Printer Friendly

City solicitor champions cause; GIVING BACK.

ANEWCASTLE solicitor is the latest in a growing number of volunteers participating in an imitative that improves peoples understanding of dementia and highlights the important role communities can play in helping sufferers. Rebecca Harbron-Gray, head of wealth management at Gordon Brown law firm, has become a Dementia Friends Champion. Dementia Friends is an Alzheimer's Society initiative.

The scheme, funded by the Government, aims to improve people's understanding of dementia and its effects by working with volunteers and organisations.

Rebecca said: "A Dementia Friends Champion is a volunteer who encourages others to make a positive difference to people living with dementia in their community.

"We do this by talking about the personal impact of dementia and giving out information on how people can help.

"It's a fantastic idea and it will make a real difference to the lives of people with dementia. Getting the message out there that dementia is a condition, not just part of the ageing process, is so important.

"If we are to achieve this, it's vital to involve younger generations with dementia support and equip them with the skills and information to support people in the future."

Dementia Friends is aiming to recruit one million Dementia Friends by 2015 so that people living with dementia can feel included in their communities. Rebecca is a qualified Trust and Estate Practitioner (TEP) and is one of the region's few Solicitors for the Elderly (SFE).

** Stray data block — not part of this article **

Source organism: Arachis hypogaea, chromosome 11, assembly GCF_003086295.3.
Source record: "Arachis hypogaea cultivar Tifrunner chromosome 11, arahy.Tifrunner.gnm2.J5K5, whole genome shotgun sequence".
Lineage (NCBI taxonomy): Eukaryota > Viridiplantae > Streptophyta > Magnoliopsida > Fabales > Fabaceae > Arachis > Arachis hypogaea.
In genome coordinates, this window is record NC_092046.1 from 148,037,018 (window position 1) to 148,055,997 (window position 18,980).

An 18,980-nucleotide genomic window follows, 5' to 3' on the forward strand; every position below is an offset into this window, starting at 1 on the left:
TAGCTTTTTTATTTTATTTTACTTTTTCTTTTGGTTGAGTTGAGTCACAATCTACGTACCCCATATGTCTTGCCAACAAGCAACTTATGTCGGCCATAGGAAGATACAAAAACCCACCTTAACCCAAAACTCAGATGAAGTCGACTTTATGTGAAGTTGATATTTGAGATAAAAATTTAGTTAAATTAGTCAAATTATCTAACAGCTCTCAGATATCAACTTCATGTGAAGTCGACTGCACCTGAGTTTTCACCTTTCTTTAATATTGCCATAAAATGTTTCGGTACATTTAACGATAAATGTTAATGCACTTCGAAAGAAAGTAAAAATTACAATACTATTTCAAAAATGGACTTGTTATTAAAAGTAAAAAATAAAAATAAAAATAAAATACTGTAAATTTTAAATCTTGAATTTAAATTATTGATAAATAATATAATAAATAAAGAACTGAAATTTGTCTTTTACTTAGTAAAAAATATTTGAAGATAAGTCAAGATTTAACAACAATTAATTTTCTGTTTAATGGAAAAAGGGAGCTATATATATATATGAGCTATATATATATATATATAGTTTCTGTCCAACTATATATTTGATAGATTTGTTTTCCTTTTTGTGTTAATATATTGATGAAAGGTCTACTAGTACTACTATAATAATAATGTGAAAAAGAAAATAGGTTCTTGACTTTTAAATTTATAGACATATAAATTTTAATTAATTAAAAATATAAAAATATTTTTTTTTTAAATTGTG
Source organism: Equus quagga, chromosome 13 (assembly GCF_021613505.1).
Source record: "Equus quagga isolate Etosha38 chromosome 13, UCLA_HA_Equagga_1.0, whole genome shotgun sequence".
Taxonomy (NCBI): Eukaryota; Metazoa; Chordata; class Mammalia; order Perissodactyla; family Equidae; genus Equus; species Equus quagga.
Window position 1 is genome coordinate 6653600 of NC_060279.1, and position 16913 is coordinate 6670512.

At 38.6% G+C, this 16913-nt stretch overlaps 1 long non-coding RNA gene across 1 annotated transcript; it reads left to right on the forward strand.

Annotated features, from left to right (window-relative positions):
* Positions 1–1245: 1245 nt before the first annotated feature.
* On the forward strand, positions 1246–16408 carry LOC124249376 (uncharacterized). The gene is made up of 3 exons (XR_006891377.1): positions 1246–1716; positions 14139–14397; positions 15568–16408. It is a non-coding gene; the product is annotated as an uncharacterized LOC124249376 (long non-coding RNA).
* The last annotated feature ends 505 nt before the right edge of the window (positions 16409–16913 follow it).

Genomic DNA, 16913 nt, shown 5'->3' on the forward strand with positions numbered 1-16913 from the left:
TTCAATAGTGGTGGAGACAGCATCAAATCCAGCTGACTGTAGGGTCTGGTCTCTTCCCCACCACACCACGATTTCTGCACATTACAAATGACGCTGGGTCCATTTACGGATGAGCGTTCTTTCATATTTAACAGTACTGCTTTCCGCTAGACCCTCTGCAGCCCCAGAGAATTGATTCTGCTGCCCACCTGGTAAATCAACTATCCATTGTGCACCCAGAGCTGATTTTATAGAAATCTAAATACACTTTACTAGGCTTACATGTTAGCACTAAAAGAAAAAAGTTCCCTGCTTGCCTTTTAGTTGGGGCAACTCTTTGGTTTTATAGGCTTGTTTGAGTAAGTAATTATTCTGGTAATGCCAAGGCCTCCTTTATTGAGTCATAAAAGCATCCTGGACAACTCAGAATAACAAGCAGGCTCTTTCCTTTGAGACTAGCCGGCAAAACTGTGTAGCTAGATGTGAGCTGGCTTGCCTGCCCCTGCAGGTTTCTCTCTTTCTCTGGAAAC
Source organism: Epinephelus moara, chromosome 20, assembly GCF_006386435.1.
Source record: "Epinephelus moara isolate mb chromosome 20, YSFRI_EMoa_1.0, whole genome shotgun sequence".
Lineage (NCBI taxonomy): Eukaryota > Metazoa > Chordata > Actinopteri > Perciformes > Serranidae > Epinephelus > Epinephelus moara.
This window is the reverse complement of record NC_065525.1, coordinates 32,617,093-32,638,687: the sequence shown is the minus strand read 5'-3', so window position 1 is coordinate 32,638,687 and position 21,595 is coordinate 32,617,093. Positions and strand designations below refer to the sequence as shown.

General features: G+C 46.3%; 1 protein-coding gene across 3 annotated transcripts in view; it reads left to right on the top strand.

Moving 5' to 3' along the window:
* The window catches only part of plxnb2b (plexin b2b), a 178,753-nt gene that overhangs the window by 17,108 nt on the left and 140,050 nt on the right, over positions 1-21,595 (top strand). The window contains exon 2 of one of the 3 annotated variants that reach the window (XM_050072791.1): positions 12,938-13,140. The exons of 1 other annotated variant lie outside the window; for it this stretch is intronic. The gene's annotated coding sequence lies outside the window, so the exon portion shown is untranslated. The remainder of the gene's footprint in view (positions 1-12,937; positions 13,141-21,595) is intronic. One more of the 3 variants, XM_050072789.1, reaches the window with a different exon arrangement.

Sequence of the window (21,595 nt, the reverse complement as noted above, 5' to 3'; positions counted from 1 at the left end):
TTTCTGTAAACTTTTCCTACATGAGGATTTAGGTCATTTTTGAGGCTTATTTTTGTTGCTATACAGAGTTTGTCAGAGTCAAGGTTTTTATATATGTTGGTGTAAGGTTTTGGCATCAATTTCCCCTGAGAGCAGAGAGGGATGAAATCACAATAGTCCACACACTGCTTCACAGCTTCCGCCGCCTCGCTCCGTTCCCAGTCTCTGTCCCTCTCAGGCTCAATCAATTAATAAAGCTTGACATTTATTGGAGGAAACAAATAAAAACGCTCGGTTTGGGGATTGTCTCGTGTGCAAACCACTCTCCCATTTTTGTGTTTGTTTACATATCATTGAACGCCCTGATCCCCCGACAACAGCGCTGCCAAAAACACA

WHAT IS DEMENTIA? | The term 'dementia' describes a set of symptoms which include loss of memory, mood changes, and problems with communication and reasoning. These symptoms occur when the brain is damaged by certain diseases, including Alzheimer's disease and damage caused by a series of small strokes. Dementia is progressive, which means the symptoms will gradually get worse. Each person is unique and will experience dementia in their own way. Symptoms of dementia may include the following: | Loss of memory -this particular-|ly affects short-term memory, for example forgetting what happened earlier in the day, not being able to recall conversations, being repetitive or forgetting the way home from the shops. Long-term memory is usually still quite good.

Mood changes -- people with |dementia may be withdrawn, sad, frightened or angry about what is happening to them.

Communication problems -|including problems finding the right words for things, for example describing the function of an item instead of naming it.

In the later stages of dementia, the person affected will have problems carrying out everyday tasks and will become increasingly dependent on other people.

| Rebecca can be contacted on |0191 389 5116 to provide talks and presentations to other interested organisations, companies and people.


Rebecca Harbron-Gray, head of wealth management at Gordon >Brown Law Firm, has become a Dementia Friends Champion
No portion of this article can be reproduced without the express written permission from the copyright holder.
Copyright 2013 Gale, Cengage Learning. All rights reserved.

Article Details
Printer friendly Cite/link Email Feedback
Title Annotation:Business
Publication:The Journal (Newcastle, England)
Date:Sep 6, 2013
Previous Article:GADGET GURU.
Next Article:Government scraps legal aid contract proposals.

Terms of use | Copyright © 2018 Farlex, Inc. | Feedback | For webmasters